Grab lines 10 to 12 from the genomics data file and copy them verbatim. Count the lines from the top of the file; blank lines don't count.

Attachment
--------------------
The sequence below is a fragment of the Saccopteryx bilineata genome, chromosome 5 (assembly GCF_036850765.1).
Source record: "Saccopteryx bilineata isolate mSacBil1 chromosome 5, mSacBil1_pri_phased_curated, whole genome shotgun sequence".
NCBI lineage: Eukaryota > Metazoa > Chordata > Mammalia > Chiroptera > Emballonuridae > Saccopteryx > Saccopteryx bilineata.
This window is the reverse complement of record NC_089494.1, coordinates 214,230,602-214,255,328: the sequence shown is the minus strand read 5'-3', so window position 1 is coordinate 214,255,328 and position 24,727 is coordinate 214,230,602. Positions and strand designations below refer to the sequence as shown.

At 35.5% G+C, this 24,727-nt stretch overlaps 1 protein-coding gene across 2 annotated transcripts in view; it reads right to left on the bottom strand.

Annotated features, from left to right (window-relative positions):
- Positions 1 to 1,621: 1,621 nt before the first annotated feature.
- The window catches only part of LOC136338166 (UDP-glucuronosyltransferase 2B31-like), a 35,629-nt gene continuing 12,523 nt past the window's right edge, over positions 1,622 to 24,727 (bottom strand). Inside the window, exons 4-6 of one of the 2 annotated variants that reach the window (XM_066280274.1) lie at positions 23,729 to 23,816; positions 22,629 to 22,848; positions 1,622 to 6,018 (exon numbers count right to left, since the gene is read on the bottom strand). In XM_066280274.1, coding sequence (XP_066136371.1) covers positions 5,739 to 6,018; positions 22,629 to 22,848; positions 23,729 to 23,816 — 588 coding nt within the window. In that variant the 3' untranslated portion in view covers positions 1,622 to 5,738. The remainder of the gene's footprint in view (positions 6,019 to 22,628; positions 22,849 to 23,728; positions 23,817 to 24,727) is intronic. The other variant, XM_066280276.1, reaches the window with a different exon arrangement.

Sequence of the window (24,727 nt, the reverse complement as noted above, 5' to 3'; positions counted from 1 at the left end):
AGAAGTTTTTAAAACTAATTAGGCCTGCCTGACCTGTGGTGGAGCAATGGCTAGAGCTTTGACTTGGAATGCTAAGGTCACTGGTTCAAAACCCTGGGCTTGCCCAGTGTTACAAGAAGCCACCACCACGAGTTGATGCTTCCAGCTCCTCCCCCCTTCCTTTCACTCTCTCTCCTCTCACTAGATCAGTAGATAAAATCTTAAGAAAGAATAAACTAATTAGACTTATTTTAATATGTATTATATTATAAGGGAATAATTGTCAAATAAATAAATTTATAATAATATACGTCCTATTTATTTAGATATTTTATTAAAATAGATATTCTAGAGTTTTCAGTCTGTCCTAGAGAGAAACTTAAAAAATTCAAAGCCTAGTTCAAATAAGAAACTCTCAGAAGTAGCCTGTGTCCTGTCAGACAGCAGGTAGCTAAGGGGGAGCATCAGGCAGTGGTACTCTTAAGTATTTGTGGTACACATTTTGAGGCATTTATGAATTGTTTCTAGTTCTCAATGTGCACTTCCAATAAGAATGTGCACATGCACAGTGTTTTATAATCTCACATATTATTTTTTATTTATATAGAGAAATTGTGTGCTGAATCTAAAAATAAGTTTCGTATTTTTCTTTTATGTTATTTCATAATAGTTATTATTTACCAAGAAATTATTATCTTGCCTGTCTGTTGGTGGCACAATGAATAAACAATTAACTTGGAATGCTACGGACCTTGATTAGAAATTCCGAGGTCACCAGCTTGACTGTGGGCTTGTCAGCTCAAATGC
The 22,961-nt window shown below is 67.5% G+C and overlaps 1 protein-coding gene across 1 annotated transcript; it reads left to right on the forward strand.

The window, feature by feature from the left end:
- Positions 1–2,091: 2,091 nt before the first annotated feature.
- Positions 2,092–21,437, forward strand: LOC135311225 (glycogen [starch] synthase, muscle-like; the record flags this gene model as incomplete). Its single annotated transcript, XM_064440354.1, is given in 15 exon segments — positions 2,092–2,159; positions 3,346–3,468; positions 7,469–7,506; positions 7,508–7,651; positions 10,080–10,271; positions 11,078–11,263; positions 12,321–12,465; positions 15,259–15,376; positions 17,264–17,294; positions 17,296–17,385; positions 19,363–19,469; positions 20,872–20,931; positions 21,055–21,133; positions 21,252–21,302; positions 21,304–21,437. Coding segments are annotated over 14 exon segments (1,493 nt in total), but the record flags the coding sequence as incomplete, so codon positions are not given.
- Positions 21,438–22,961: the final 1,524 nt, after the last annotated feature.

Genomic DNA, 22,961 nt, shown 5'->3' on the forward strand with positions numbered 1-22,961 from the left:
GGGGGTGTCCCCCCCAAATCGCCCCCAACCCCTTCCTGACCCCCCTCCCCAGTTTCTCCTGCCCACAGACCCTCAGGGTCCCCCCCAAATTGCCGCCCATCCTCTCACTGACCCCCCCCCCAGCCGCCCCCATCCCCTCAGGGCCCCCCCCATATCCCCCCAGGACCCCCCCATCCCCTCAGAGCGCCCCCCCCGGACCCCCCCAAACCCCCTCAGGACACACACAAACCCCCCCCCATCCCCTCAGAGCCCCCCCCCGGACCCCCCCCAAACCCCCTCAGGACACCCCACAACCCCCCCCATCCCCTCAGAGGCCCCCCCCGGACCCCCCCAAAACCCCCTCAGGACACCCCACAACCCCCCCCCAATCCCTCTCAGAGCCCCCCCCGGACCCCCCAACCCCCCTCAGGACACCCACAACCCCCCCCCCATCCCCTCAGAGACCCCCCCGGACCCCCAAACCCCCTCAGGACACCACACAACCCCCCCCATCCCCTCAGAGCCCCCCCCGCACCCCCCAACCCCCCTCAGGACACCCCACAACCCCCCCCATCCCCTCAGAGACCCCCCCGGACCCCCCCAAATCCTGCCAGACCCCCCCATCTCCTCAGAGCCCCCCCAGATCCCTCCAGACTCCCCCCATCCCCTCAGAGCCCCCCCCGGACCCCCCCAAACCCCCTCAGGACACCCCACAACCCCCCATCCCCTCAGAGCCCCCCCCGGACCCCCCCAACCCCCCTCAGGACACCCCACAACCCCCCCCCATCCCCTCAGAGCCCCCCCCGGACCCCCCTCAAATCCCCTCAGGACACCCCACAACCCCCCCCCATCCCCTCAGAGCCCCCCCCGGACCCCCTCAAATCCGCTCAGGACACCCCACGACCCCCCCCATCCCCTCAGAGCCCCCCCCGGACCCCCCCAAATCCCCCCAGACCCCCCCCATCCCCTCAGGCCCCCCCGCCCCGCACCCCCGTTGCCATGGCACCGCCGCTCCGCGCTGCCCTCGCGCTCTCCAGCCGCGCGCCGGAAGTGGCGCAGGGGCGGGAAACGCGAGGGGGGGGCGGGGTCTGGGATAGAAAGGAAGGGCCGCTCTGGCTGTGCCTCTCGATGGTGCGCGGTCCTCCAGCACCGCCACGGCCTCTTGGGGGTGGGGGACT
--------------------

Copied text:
AGAAGTTTTTAAAACTAATTAGGCCTGCCTGACCTGTGGTGGAGCAATGGCTAGAGCTTTGACTTGGAATGCTAAGGTCACTGGTTCAAAACCCTGGGCTTGCCCAGTGTTACAAGAAGCCACCACCACGAGTTGATGCTTCCAGCTCCTCCCCCCTTCCTTTCACTCTCTCTCCTCTCACTAGATCAGTAGATAAAATCTTAAGAAAGAATAAACTAATTAGACTTATTTTAATATGTATTATATTATAAGGGAATAATTGTCAAATAAATAAATTTATAATAATATACGTCCTATTTATTTAGATATTTTATTAAAATAGATATTCTAGAGTTTTCAGTCTGTCCTAGAGAGAAACTTAAAAAATTCAAAGCCTAGTTCAAATAAGAAACTCTCAGAAGTAGCCTGTGTCCTGTCAGACAGCAGGTAGCTAAGGGGGAGCATCAGGCAGTGGTACTCTTAAGTATTTGTGGTACACATTTTGAGGCATTTATGAATTGTTTCTAGTTCTCAATGTGCACTTCCAATAAGAATGTGCACATGCACAGTGTTTTATAATCTCACATATTATTTTTTATTTATATAGAGAAATTGTGTGCTGAATCTAAAAATAAGTTTCGTATTTTTCTTTTATGTTATTTCATAATAGTTATTATTTACCAAGAAATTATTATCTTGCCTGTCTGTTGGTGGCACAATGAATAAACAATTAACTTGGAATGCTACGGACCTTGATTAGAAATTCCGAGGTCACCAGCTTGACTGTGGGCTTGTCAGCTCAAATGC
The 22,961-nt window shown below is 67.5% G+C and overlaps 1 protein-coding gene across 1 annotated transcript; it reads left to right on the forward strand.

The window, feature by feature from the left end: